WARSAW-FAN RAUCH: Yeah. But in Germany, there’s just, again, it’s like a part of the culture. So even if you weren’t raised with it, you feel like if you want to go to a classical concert, you have every right to do that. And it doesn’t matter what you know about it.


HEFFNER: I hear when modern artists or artists of the eighties or nineties or whatever decade you like to, you know, listen to, you kind of go back in time and, you can work backwards like that and take something like a, a track from Stevie Wonder, and, you know, and then suddenly it’s Stevie Wonder, but it’s classical, you know, it has sort of the, more of the ingredients you would associate with classical music and then it feels like normal. That’s Stevie Wonder. It doesn’t matter what instrument he’s playing or whether it sounds jazzy or classical, that’s, you know? So at least that’s my trick. I don’t know what you’re doing with your, with your kids. Maybe they’re on a classical diet. What’s, what’s, what are you listening to and what are your kids listening to these days?


WARSAW-FAN RAUCH: They’re young, but it’s important.


HEFFNER: They’re young, right?


WARSAW-FAN RAUCH: Yeah, no, they listen to everything. I mean, I also listened to jazz growing up. It wasn’t just classical. Yeah.


HEFFNER: You said Ella Fitzgerald, Louie Armstrong, what…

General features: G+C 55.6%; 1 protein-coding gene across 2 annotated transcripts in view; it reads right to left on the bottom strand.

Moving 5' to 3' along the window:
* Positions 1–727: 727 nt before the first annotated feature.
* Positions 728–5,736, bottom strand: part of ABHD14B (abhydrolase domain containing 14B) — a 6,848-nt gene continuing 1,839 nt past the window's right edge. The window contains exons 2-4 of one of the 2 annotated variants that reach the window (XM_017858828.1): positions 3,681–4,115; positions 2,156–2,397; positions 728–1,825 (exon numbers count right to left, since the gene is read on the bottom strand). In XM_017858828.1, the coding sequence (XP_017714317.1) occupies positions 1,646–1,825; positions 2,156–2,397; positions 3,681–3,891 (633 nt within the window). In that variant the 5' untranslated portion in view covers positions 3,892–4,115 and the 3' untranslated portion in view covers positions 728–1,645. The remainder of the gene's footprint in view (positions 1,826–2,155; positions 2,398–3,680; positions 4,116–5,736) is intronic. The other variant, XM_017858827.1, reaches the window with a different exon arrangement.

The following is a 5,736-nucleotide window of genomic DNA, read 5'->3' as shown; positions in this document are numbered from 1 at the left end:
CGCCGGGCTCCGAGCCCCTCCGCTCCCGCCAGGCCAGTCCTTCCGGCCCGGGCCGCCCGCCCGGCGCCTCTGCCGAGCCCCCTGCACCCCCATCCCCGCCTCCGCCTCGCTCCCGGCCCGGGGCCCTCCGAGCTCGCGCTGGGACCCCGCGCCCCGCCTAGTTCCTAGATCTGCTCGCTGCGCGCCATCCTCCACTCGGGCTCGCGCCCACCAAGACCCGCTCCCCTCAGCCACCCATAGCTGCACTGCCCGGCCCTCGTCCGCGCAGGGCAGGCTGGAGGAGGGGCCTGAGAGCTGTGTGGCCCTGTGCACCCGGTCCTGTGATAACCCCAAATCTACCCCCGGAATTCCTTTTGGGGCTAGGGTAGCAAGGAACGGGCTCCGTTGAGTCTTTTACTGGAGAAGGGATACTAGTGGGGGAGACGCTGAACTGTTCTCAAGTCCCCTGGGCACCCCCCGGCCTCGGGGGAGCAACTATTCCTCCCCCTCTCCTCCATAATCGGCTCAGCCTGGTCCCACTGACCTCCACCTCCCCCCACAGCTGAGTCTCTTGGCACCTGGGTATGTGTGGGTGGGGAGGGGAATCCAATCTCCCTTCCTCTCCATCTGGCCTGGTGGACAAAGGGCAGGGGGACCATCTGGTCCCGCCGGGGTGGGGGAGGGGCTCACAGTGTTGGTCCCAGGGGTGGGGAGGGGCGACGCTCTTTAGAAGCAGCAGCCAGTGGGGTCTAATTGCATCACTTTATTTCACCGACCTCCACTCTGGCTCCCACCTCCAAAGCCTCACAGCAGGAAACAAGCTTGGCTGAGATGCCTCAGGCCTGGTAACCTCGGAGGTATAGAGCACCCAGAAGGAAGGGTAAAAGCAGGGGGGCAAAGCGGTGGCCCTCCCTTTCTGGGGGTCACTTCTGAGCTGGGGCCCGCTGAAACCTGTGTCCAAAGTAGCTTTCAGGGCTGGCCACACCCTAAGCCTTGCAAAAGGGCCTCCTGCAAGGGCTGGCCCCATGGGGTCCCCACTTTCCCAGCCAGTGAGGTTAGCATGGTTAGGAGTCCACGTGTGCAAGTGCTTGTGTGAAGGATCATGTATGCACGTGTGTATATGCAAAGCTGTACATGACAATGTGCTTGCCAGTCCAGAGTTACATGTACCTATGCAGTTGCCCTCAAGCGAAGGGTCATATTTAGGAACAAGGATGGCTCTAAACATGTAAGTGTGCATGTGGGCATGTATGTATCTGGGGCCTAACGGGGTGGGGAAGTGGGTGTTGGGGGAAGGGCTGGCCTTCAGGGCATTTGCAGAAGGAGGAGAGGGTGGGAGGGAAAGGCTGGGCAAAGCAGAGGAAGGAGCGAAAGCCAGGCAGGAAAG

WARSAW-FAN RAUCH: Yeah. And because my mom, Joan Baez also so… But here we listen to, you know, it’s, we’re getting to the holiday season, so there will be a lot of, like, there will be some Bule holiday albums, some Ella Fitzgerald holiday. They do like, they like beats a lot, so we listen to, you know, songs like “Uptown Funk” and some like, like “Shake It Off” is a big favorite. They really like, they also really like, they have their favorite, you know, we have a playlist and they have the songs they like. They like “Psycho Killer” (laugh), and we just listen to the songs that they like, The Beach Boys, “Fun, Fun, Fun” because it has the word “car” in it. And our two-year-old, like, is obsessed with cars. So he calls it the car song. A lot of different…


HEFFNER: So you’re doing a lot of, you’re declassifying at every level from the two-year-old to the, you know, to any reader of your book. It really is a special kind of book and a special subject that even if you are not, I mean, in fact, I think it would appeal to everyone, maybe even non-classical music people because it’s, more so than classical music people. I mean, just really the way that you’ve expansively illuminated this subject. I think it has such vast appeal. And it’s so well written.




HEFFNER: And, and I just want to thank you, Arianna, for your time, and hope that at some point, not only will we meet, meet in person, but your reputation precedes you, not just as a writer, but as an artist and a performer. Thank you, Arianna, really appreciate your time and your insight today.


WARSAW-FAN RAUCH: Thank you so much for having me.